India were cheated, but not by the Aussies as majority seem to be liking to believe, but by the Umpires. It is not the fault of the Australian team that there were so many ridiculous decisions in that test match that went against the Indians. Including the last day, Australia did not do too much different from what other teams, including India have done on the final day of a tight test match. Indians have been equally guilty in home games of excessive and borderline ridiculous appealing with plenty of close in catchers. It doesn't make the job any easier for the Umpires, but unfortunately, in a close game, the excitement is at an exalted level and that is how the game is being played nowadays. India are just aggrieved at being very very harshly done in by some very crucial decisions and hence they are pointing at the behavior of the Aussies as well apart from the Umpiring. To that extent, the reaction by the one of the finest gentleman to have played this game, Anil Kumble is well and truly justified.
But, just as allegation of racism is serious and wrong, alleging the Aussies of cheating is also extreme. I have been a big fan of Australian cricket team for over 15 years now. I have admired them for the way they approach the game. Hard, professional, but mostly fair. Sadly, of late, the fair part is being ignored more often, especially in tight situations. :( I play the game in many ways similar to them. I sledge a lot, not abusive, but friendly banter, trying to get under the nose of the opposing batsmen while fielding. It is a different matter that, I did not play at any major level, but my point is that, some kind of bantering on the field is good and nice fun. :D But if you give, you must also be ready to take it.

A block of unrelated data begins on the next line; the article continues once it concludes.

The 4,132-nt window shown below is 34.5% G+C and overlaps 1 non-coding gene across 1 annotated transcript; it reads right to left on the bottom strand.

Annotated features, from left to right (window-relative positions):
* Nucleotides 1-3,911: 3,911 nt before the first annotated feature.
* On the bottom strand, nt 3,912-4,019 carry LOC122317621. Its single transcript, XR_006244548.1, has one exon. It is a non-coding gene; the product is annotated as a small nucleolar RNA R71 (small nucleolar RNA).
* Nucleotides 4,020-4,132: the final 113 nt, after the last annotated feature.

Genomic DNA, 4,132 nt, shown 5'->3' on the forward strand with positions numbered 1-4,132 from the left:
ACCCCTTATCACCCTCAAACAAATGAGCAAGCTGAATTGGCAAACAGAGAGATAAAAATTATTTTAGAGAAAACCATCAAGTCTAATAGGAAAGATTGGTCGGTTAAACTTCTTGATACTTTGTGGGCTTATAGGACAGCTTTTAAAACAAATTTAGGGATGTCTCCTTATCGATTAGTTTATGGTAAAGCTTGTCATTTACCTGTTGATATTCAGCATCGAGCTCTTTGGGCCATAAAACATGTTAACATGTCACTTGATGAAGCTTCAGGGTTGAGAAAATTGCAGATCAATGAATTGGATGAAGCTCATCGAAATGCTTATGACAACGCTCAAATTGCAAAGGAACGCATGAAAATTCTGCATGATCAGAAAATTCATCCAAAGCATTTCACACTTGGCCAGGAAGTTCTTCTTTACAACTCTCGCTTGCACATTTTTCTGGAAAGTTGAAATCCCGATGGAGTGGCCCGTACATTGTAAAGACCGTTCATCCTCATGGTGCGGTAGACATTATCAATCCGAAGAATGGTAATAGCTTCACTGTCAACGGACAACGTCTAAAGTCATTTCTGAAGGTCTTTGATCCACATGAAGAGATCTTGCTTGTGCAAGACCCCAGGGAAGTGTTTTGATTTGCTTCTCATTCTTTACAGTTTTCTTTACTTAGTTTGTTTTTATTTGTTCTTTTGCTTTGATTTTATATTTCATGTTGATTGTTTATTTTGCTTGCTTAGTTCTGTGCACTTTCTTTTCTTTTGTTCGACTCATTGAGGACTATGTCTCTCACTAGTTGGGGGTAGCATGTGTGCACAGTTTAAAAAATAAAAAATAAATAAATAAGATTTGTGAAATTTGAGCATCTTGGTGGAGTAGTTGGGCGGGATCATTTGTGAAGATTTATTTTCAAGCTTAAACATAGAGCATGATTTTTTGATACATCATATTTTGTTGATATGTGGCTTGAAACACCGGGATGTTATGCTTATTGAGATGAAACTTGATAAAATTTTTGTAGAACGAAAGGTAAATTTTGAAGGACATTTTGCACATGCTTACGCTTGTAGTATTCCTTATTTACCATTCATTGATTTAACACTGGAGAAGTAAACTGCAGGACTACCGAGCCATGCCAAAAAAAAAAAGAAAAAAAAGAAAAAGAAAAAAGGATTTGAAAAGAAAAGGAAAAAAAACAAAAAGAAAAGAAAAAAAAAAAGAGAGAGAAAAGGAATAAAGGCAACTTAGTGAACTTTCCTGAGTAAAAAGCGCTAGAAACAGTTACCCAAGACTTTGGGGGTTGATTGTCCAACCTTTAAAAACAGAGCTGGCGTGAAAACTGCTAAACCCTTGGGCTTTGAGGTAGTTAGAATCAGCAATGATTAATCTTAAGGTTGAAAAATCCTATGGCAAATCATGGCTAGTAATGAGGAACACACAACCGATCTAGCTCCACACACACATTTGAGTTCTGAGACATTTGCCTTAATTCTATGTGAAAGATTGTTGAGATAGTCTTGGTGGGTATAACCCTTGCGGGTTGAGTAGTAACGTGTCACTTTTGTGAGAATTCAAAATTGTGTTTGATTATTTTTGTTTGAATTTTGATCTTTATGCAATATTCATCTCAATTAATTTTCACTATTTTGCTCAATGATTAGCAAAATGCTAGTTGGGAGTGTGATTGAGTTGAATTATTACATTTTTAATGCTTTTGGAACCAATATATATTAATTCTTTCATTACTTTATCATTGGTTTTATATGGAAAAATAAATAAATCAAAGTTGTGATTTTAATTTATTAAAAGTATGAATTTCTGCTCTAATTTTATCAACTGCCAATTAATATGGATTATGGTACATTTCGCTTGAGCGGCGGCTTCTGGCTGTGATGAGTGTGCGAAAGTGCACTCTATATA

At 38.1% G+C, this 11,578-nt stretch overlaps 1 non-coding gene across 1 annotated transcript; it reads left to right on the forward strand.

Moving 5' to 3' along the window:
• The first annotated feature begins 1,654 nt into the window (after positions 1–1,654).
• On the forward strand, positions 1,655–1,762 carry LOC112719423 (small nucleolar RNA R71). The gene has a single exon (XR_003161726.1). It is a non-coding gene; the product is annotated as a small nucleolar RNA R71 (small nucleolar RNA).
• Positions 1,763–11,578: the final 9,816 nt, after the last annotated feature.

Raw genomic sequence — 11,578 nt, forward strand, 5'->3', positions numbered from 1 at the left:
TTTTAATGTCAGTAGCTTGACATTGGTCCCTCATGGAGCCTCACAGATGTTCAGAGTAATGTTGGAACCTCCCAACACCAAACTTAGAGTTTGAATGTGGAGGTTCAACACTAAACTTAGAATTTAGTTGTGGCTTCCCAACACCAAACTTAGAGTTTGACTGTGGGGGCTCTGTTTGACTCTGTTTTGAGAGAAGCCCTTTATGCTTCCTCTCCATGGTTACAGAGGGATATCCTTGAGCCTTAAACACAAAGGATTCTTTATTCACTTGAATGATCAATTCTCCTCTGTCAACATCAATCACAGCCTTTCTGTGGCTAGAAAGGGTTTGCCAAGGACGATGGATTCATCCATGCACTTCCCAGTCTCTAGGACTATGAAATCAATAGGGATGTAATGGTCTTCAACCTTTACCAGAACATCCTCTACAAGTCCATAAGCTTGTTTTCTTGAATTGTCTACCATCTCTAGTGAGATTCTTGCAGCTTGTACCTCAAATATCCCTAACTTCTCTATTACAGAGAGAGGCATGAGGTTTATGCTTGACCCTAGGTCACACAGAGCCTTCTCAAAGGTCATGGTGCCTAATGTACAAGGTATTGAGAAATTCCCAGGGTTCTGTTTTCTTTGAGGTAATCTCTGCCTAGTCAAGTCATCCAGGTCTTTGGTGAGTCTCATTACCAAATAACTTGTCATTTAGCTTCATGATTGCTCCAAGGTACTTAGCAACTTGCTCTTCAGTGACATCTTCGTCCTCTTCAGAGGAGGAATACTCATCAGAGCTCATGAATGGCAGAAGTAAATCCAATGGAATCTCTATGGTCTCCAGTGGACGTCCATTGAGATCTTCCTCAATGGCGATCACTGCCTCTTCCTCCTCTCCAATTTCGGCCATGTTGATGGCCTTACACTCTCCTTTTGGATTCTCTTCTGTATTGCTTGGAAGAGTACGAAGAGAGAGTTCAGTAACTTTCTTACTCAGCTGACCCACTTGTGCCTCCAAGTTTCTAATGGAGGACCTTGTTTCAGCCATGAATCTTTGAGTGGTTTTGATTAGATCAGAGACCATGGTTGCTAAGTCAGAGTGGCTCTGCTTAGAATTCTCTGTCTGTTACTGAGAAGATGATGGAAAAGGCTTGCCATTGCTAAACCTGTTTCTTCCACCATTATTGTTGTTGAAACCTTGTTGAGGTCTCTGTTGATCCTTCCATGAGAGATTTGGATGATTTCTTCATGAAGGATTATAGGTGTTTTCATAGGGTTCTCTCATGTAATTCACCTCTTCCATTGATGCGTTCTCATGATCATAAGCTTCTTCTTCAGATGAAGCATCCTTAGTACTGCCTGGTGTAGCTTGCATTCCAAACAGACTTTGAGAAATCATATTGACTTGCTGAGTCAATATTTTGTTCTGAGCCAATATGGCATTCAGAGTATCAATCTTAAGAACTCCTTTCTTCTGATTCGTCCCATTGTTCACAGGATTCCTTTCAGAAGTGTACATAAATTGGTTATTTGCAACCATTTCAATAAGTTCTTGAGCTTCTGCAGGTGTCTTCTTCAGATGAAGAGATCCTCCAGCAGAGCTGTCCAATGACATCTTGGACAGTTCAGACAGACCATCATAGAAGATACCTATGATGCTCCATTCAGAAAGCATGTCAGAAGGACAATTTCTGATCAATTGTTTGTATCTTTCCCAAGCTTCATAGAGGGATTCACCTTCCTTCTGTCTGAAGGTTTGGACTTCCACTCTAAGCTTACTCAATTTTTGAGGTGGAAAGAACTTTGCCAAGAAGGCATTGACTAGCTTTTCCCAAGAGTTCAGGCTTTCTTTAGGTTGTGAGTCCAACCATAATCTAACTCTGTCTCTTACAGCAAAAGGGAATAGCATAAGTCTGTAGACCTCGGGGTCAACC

Some of the incidents on the last day of the Sydney test makes me quite sad that it has to come from a team that I have been supporting for so long. I have played games, where we have appealed like crazy, mainly to infuriate the batsmen and make him lose concentration and also chance our luck. These rare games are the ones where the temper has been very high due to some incident or the other. BUT, I have never played as a professional and definitely never in the full view of millions of fans worldwide, not to mention the tens of thousands on the ground. Ricky Ponting and the Australians were doing that at the SCG and they behaved at times in a manner that is befitting of where I have mostly played cricket - in the backyard or gully cricket, as it is called in India.